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Conference Paper: Bilinguals have different hemispheric lateralization in visual word processing from monolinguals

TitleBilinguals have different hemispheric lateralization in visual word processing from monolinguals
Authors
Issue Date2011
PublisherPion Ltd.. The Journal's web site is located at http://i-perception.perceptionweb.com/journal/I/
Citation
The 7th Asia-Pacific Conference on Vision (APCV 2011), Hong Kong, 15-18 July 2011. In i-Perception, 2011, v. 2 n. 4, p. 344 How to Cite?
AbstractPrevious bilingual studies showed reduced hemispheric asymmetry in visual tasks such as face perception in bilinguals compared with monolinguals, suggesting experience in reading one or two languages could be a modulating factor. Here we examined whether difference in hemispheric asymmetry in visual tasks can also be observed in bilinguals who have different language backgrounds. We compared the behavior of three language groups in a tachistoscopic English word sequential matching task: English monolinguals (or alphabetic monolinguals, A-Ms), bilinguals with an alphabetic-L1 and English-L2 (alphabetic-alphabetic bilinguals, AA-Bs), and bilinguals with Chinese-L1 and English-L2 (logographic-alphabetic bilinguals, LA-Bs). The results showed that AA-Bs had a stronger right visual field/ left hemispheric (LH) advantage than A-Ms and LA-Bs, suggesting that different language learning experiences can influence how visual words are processed in the brain. In addition, we showed that this effect could be accounted for by a computational model that implements a theory of hemispheric asymmetry in perception (i.e., the Double Filtering by Frequency theory; Ivry & Robertson, 1998); the modeling data suggested that this difference may be due to both the difference in participants’ vocabulary size and the difference in word-to-sound mapping between alphabetic and logographic languages.
Description2011 亞太視覺會議
Talk: Reading and crowding
Open Access Journal
Persistent Identifierhttp://hdl.handle.net/10722/138003
ISSN

 

DC FieldValueLanguage
dc.contributor.authorLam, SMen_US
dc.contributor.authorHsiao, JHWen_US
dc.date.accessioned2011-08-26T14:38:00Z-
dc.date.available2011-08-26T14:38:00Z-
dc.date.issued2011en_US
dc.identifier.citationThe 7th Asia-Pacific Conference on Vision (APCV 2011), Hong Kong, 15-18 July 2011. In i-Perception, 2011, v. 2 n. 4, p. 344en_US
dc.identifier.issn2041-6695-(electronic)en_US
dc.identifier.urihttp://hdl.handle.net/10722/138003-
dc.description2011 亞太視覺會議-
dc.descriptionTalk: Reading and crowding-
dc.descriptionOpen Access Journal-
dc.description.abstractPrevious bilingual studies showed reduced hemispheric asymmetry in visual tasks such as face perception in bilinguals compared with monolinguals, suggesting experience in reading one or two languages could be a modulating factor. Here we examined whether difference in hemispheric asymmetry in visual tasks can also be observed in bilinguals who have different language backgrounds. We compared the behavior of three language groups in a tachistoscopic English word sequential matching task: English monolinguals (or alphabetic monolinguals, A-Ms), bilinguals with an alphabetic-L1 and English-L2 (alphabetic-alphabetic bilinguals, AA-Bs), and bilinguals with Chinese-L1 and English-L2 (logographic-alphabetic bilinguals, LA-Bs). The results showed that AA-Bs had a stronger right visual field/ left hemispheric (LH) advantage than A-Ms and LA-Bs, suggesting that different language learning experiences can influence how visual words are processed in the brain. In addition, we showed that this effect could be accounted for by a computational model that implements a theory of hemispheric asymmetry in perception (i.e., the Double Filtering by Frequency theory; Ivry & Robertson, 1998); the modeling data suggested that this difference may be due to both the difference in participants’ vocabulary size and the difference in word-to-sound mapping between alphabetic and logographic languages.-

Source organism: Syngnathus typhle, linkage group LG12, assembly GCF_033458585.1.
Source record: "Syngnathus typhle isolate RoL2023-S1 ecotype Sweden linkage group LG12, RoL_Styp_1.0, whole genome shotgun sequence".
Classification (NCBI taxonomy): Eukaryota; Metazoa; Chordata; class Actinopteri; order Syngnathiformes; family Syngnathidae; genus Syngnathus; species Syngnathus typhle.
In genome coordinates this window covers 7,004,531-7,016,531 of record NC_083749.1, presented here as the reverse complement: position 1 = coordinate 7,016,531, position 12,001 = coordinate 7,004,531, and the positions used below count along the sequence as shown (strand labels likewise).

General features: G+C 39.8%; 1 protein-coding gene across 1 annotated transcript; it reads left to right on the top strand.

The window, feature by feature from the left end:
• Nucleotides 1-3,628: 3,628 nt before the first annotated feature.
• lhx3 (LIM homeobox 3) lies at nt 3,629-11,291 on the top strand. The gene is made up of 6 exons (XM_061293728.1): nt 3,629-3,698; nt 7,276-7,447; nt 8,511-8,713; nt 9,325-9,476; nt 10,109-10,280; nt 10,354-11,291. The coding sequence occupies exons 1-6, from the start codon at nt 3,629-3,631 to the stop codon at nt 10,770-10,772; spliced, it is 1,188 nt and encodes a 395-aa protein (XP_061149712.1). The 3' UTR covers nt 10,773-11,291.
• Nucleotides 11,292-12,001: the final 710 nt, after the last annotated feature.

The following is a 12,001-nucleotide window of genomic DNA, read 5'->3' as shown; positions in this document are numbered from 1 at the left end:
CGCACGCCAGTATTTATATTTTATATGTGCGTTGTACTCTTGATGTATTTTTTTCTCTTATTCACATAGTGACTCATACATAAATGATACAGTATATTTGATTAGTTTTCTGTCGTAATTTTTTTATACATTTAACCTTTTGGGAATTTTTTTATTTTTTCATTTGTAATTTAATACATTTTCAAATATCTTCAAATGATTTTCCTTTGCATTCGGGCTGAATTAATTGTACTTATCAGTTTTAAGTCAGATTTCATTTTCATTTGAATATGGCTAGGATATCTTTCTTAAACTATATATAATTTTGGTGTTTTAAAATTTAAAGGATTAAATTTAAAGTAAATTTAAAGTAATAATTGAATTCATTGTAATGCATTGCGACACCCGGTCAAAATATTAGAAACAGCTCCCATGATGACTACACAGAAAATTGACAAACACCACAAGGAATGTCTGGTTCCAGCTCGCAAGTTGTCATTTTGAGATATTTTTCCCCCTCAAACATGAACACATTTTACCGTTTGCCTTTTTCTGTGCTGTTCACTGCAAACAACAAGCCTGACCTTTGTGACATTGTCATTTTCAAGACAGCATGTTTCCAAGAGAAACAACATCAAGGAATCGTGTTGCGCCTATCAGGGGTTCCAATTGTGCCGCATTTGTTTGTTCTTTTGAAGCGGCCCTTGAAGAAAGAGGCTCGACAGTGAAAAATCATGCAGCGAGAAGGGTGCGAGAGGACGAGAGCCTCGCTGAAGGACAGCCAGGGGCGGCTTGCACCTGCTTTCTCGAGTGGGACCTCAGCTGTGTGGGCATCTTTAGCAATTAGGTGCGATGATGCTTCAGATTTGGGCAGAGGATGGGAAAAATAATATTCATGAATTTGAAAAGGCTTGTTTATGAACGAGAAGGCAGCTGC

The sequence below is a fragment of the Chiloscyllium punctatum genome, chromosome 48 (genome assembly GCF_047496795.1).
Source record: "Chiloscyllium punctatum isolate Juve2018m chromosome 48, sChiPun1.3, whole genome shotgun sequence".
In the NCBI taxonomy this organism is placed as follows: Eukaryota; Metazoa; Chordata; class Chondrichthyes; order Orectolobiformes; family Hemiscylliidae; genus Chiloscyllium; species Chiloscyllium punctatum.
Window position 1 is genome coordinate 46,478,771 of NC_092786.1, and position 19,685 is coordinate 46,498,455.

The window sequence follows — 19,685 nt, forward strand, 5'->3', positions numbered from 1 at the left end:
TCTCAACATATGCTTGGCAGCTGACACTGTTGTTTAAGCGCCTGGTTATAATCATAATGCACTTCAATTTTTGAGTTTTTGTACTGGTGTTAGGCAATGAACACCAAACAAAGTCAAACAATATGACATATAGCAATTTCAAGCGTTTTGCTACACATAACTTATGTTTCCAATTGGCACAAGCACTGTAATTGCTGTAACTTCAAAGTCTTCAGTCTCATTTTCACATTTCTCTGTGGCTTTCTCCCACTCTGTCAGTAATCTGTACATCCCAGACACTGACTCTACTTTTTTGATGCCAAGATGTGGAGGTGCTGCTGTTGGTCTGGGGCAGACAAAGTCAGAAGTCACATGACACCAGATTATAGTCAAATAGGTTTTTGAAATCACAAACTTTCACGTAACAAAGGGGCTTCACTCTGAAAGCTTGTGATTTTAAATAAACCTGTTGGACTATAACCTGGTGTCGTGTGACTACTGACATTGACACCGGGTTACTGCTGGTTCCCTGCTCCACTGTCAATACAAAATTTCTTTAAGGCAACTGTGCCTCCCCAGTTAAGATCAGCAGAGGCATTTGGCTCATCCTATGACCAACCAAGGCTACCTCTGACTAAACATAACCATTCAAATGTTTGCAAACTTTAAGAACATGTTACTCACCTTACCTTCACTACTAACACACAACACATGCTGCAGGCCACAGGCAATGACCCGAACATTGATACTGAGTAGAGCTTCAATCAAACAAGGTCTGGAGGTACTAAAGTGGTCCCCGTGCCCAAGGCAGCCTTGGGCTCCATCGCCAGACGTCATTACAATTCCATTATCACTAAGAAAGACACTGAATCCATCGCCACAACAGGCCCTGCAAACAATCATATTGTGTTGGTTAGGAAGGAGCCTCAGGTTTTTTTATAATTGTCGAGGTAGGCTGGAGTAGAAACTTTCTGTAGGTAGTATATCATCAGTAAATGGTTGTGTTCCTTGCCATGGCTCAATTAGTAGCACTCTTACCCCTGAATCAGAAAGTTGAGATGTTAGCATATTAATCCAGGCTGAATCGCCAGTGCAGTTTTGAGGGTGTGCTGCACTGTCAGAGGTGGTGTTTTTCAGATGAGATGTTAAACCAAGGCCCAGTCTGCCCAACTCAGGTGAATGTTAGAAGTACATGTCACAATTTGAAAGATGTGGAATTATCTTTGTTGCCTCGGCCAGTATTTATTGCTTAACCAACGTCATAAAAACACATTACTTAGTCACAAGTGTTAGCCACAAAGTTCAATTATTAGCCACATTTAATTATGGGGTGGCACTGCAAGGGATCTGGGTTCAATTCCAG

dc.languageengen_US
dc.publisherPion Ltd.. The Journal's web site is located at http://i-perception.perceptionweb.com/journal/I/-
dc.relation.ispartofi-Perceptionen_US
dc.titleBilinguals have different hemispheric lateralization in visual word processing from monolingualsen_US
dc.typeConference_Paperen_US
dc.identifier.openurlhttp://library.hku.hk:4550/resserv?sid=HKU:IR&issn=2041-6695&volume=2&issue=4&spage=344&epage=&date=2011&atitle=Bilinguals+have+different+hemispheric+lateralization+in+visual+word+processing+from+monolingualsen_US
dc.identifier.emailLam, SM: fannylam@hku.hken_US
dc.identifier.emailHsiao, JHW: jhsiao@hku.hk-
dc.identifier.authorityHsiao, JHW=rp00632en_US
dc.description.naturelink_to_OA_fulltext-
dc.identifier.hkuros191808en_US
dc.identifier.hkuros191823-
dc.identifier.volume2en_US
dc.identifier.issue4en_US
dc.identifier.spage344en_US
dc.identifier.epage344en_US
dc.publisher.placeUnited Kingdom-
dc.description.otherThe 7th Asia-Pacific Conference on Vision (APCV 2011), Hong Kong, 15-18 July 2011. In i-Perception, 2011, v. 2 n. 4, p. 344-

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